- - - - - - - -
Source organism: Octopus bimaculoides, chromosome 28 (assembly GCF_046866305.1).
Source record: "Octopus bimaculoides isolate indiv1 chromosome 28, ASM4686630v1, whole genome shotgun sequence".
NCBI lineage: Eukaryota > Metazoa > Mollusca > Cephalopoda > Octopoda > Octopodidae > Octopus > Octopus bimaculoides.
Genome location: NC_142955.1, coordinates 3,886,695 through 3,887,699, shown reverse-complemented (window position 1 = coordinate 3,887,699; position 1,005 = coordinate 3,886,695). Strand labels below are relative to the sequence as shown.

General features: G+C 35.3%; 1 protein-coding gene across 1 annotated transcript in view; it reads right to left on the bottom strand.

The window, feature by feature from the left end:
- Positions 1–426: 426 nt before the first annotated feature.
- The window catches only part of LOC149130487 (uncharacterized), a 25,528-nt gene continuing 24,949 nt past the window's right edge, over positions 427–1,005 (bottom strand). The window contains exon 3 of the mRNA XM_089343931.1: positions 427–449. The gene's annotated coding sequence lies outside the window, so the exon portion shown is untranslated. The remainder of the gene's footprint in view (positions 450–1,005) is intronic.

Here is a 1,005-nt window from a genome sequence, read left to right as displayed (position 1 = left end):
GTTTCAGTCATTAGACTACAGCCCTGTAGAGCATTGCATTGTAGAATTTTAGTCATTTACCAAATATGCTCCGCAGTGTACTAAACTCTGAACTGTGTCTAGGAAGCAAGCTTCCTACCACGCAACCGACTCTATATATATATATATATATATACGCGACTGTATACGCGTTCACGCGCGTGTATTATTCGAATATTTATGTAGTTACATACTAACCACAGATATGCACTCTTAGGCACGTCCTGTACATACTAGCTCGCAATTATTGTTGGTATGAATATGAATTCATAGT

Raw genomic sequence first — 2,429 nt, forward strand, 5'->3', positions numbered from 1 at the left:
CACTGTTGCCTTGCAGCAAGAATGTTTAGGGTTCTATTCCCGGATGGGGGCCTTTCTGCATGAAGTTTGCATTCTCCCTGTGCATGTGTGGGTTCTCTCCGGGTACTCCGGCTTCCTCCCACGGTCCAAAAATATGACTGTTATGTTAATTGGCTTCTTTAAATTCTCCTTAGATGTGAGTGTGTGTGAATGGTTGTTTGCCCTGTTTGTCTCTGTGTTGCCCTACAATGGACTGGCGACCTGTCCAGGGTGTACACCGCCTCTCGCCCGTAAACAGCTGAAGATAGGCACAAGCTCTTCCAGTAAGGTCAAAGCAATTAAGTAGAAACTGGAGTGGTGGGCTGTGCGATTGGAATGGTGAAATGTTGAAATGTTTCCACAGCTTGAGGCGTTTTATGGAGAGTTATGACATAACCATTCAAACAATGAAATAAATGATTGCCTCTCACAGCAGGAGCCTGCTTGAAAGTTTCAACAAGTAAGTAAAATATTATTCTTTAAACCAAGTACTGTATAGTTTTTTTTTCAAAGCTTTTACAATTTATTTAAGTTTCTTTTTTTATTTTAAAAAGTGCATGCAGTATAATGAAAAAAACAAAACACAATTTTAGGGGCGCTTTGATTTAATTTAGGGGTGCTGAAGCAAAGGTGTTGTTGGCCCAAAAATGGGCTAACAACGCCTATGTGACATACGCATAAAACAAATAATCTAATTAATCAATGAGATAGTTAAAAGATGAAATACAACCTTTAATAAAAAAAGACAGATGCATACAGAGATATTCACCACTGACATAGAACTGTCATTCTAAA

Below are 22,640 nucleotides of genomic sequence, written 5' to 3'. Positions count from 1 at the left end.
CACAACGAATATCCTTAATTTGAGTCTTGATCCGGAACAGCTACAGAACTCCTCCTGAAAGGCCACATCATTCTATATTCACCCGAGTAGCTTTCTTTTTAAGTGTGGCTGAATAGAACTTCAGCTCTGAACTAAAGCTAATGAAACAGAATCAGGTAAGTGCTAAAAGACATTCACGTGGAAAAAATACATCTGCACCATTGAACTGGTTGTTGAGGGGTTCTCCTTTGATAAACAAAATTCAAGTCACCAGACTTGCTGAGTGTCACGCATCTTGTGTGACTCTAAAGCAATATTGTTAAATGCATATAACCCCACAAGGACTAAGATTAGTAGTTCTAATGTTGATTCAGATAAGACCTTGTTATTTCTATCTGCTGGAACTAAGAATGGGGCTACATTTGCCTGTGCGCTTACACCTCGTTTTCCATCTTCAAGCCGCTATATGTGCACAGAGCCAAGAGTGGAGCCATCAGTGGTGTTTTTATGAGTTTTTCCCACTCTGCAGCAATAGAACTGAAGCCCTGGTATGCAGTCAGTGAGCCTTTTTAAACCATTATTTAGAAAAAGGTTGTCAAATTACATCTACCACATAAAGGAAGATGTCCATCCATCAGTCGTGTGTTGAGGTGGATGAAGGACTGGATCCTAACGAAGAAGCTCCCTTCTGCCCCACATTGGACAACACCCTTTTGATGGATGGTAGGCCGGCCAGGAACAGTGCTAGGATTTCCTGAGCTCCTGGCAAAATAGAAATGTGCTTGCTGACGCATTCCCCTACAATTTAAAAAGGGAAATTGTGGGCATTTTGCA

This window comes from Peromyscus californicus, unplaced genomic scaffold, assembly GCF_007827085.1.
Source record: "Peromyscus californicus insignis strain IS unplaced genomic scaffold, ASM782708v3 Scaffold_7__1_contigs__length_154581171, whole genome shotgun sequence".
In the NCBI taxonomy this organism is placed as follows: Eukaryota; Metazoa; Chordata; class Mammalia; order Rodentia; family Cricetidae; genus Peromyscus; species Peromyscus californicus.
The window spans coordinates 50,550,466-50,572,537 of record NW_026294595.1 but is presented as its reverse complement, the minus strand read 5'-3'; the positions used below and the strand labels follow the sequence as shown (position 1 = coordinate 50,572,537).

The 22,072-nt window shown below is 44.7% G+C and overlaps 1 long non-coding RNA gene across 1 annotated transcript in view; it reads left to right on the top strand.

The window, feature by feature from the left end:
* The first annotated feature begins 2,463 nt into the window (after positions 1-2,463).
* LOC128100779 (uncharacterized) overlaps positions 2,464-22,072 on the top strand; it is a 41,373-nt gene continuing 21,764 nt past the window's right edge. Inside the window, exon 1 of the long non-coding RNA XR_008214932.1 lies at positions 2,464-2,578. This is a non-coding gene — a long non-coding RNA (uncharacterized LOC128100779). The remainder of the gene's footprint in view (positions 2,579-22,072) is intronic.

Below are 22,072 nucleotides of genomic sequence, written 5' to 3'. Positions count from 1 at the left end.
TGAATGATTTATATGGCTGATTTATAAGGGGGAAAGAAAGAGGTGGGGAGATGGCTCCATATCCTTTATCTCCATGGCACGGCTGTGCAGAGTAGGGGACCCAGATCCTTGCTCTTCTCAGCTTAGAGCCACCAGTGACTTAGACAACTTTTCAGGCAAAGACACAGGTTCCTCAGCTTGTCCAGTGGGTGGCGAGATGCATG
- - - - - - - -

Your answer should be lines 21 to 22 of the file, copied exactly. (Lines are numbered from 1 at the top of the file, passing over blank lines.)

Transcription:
* The first annotated feature begins 2,463 nt into the window (after positions 1-2,463).
* LOC128100779 (uncharacterized) overlaps positions 2,464-22,072 on the top strand; it is a 41,373-nt gene continuing 21,764 nt past the window's right edge. Inside the window, exon 1 of the long non-coding RNA XR_008214932.1 lies at positions 2,464-2,578. This is a non-coding gene — a long non-coding RNA (uncharacterized LOC128100779). The remainder of the gene's footprint in view (positions 2,579-22,072) is intronic.